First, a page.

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Sep 2, 2016

U.S. Stock Market Future Indications Update, by MarketWatch on September 2, 2016: Stocks to Open Higher After Weaker-Than-Forecast Jobs Report

Mark DeCambre, Sara Sjolin
U.S. stock-market index futures on Friday turned higher after the closely watched jobs report came in weaker than Wall Street’s consensus estimates, suggesting that the Federal Reserve may hold off on hiking key interest rates as early as September.

The report showed that the U.S. economy added 151,000 jobs in August, while the unemployment rate remained steady at 4.9%. Those figures were weaker than economists polled by MarketWatch, who had expected 170,000 jobs to be added to the U.S. economy in August, and a broader-market consensus for about 180,00 jobs.
Read: U.S. jobs growth slows in August
Futures for the Dow Jones Industrial Average YMU6, +0.29%  added 57 points, or 0.3%, to 18,452, while those for the S&P 500 index ESU6, +0.28%  tacked on 6.70 points to 2,173.75. Futures for the Nasdaq-100 index NQU6, +0.38%  were up 20.25 points, or 0.4%, to 4,797.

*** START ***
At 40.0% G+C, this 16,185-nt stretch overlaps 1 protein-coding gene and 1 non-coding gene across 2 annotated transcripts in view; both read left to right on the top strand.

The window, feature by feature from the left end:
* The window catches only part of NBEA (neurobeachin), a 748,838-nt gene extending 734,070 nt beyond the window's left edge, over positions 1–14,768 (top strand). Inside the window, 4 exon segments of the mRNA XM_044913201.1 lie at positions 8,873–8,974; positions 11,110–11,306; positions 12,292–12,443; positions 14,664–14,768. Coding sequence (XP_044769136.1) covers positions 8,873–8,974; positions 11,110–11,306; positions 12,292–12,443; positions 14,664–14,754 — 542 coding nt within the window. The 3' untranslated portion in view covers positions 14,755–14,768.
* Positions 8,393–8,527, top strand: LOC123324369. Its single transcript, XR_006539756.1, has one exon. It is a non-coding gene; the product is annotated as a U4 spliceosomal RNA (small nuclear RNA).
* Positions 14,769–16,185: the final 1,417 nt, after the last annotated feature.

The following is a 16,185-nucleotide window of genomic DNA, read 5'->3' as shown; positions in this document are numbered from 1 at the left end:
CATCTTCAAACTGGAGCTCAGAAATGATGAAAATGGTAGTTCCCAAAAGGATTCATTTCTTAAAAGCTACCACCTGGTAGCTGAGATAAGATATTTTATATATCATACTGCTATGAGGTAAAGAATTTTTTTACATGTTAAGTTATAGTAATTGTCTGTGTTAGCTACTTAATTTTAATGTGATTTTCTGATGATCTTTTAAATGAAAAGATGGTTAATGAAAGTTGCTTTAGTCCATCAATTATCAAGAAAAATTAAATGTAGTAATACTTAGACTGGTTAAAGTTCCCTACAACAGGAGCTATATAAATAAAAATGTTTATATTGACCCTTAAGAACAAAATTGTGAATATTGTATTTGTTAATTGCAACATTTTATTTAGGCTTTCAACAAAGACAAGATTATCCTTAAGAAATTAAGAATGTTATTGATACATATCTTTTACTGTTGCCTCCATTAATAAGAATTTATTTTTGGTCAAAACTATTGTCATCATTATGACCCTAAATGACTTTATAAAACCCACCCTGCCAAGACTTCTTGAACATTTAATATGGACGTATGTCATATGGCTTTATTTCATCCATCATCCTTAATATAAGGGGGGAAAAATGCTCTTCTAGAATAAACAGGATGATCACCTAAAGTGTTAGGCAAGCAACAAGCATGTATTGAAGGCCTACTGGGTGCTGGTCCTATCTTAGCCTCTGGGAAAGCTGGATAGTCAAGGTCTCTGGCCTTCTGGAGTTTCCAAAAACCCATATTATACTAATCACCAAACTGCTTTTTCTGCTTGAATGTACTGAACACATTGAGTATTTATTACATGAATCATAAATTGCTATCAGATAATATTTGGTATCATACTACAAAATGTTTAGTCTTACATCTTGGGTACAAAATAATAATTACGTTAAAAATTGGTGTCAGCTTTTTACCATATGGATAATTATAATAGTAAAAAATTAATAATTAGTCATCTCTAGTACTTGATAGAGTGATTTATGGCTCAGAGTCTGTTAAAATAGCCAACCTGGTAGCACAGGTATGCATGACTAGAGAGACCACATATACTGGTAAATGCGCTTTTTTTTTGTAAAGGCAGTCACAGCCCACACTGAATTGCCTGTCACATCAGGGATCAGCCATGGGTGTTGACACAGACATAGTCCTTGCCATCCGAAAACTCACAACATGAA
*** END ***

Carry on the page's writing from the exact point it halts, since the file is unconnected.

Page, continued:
The Federal Open Market Committee is set to next meet on Sept. 20-21 and in the past weeks Fed Chairwoman Janet Yellen and the central bank’s No. 2 Stanley Fischer have both indicated a rate increase could occur within the next three months in an effort to resume normalization of monetary policy.
The stock market has benefited from lower rates since it translates into cheaper borrowing costs for U.S. companies, and the market has tended to the bristle at the idea of those ultraloose levels ending soon.
“While the report is solid and could be subject to a positive revision, it falls short of providing a resounding vote for a September move by the Fed,” said Quincy Krosby, market strategist at Prudential Financial.
Chris Gaffney, president of World Markets at EverBank, said, “Fed Chair Yellen has continuously stated she is data dependent, and this data just doesn't support a rate increase in September, and if the data continues to match the recent pattern of disappointment we could see the chances of any rate increase in 2016 fade away.
For the week, all three major benchmarks were on track for gains of less than 0.2%.